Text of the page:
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Clinical practice

Transitional Care

Transition is an important part of endocrine care. For transition to be effective it is recognised that aspects of health care supporting transition need to be “young person friendly” as defined by the You’re Welcome Quality Criteria and needs to address the ever changing biological, psychological, sexual, social and educational/vocational needs of adolescence and emerging adulthood.

The age range that this period of life covers means that the responsibility for transitional care is within both paediatric and adult endocrine services. Using questionnaires, transition service provision was explored from the perspective of paediatric and adult providers and also from that of young people and their parents. The following questions were addressed:

  • What is the current state of transitional care in endocrinology nationally?
  • What are the attitudes and training needs of health care professionals working within transitional care?
  • What are the user perspectives on transitional care in endocrinology and what are their transitional care needs?

39 trusts took part across the UK and ROI. Adolescent health care and transition in endocrinology in 36 trusts were described from 49 service provision questionnaires completed by providers (24 by paediatric endocrinologists). 233 young people in 24 trusts completed “Mind the Gap” questionnaires and in 20 trusts, 199 parents also completed the same questionnaire.

29 out of 36 trusts provided a clinic structure to see young people undergoing transition, only 8 out of 24 paediatric services and 11 out of 25 adult services made use of this structure to see young people presenting in the adolescent or young adult age group. Some transition arrangements were condition specific. The mean number of the 16 “young person friendly” criteria achieved was 8 (range 3-12).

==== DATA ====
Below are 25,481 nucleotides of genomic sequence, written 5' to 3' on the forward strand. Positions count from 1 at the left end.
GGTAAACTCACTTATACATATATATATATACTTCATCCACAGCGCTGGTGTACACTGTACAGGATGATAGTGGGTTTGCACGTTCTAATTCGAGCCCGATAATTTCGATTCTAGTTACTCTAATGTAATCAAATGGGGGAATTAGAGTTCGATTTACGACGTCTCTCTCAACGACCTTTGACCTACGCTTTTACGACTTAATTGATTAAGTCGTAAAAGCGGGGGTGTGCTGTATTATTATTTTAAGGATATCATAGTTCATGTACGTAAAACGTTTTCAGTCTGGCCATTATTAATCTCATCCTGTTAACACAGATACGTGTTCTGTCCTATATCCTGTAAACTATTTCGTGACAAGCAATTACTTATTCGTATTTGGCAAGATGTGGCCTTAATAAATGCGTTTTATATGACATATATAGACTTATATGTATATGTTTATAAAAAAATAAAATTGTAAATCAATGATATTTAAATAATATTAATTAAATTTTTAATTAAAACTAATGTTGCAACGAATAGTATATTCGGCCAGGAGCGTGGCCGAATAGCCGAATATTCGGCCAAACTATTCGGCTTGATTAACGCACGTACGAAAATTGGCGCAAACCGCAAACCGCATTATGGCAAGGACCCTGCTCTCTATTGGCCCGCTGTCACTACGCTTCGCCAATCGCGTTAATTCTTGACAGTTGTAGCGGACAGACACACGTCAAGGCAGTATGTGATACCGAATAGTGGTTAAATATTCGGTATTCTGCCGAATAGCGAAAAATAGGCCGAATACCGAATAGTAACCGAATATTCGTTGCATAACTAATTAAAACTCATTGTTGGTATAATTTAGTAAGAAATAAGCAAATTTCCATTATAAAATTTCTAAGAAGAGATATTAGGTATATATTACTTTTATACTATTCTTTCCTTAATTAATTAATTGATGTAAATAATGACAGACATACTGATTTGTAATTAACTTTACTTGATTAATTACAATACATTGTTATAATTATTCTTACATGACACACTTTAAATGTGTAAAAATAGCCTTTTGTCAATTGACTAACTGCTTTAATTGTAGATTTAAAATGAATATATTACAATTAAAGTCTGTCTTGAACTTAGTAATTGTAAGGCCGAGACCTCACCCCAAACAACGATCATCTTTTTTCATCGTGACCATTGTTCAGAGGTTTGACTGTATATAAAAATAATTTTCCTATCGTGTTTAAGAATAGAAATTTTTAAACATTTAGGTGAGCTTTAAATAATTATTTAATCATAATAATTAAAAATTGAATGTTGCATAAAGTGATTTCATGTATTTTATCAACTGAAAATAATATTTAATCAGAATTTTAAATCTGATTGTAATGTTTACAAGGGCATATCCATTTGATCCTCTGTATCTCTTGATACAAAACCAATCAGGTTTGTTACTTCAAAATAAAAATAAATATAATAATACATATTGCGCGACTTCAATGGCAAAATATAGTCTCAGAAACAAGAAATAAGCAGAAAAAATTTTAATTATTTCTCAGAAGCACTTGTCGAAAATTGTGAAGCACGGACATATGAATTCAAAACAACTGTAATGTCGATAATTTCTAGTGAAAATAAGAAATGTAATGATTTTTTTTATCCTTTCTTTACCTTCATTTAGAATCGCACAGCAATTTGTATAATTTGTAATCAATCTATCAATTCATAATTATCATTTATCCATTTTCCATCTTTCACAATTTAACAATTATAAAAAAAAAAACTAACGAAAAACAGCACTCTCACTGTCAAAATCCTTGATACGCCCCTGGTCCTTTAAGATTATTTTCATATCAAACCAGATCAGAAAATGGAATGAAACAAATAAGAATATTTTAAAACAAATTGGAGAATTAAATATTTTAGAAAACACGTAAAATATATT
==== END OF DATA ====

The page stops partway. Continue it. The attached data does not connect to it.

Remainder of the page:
The criteria less frequently achieved were:

  • young people receive a hand-held summary at the time of transfer to adult care
  • clinic takes place outside school/college hours; young people actively involved in service design, development and evaluation
  • service provides sign posting and information about other local services for young people

Despite the criteria most frequently achieved being assisting young people in taking responsibility and giving them the opportunity to be seen on their own, at the age of 18 or older 34% reported being seen on their own and 21% contacting the hospital independently.

Young People (35%) themselves identified a gap (difference between best and current care) in all aspects, this was greatest in criteria related to environment and process compared with criteria related to the provider, one provider criteria that had a more marked gap was having “staff who they could talk to about sensitive issues”. Parents (45%) identified similar issues but also wanted “opportunities to meet parents” and also “for them to have time alone”.

Although most services have an infrastructure to support transition, criteria associated with a “young person friendly” service are not being met. Young people and parents in comparison with other aspects of care are satisfied with provider characteristics and therefore focus should be placed on issues relating to environment and process.

Read the full report


This project was led by Dr Helena Gleeson, supported by the Clinical Endocrinology Trust and completed in 2016.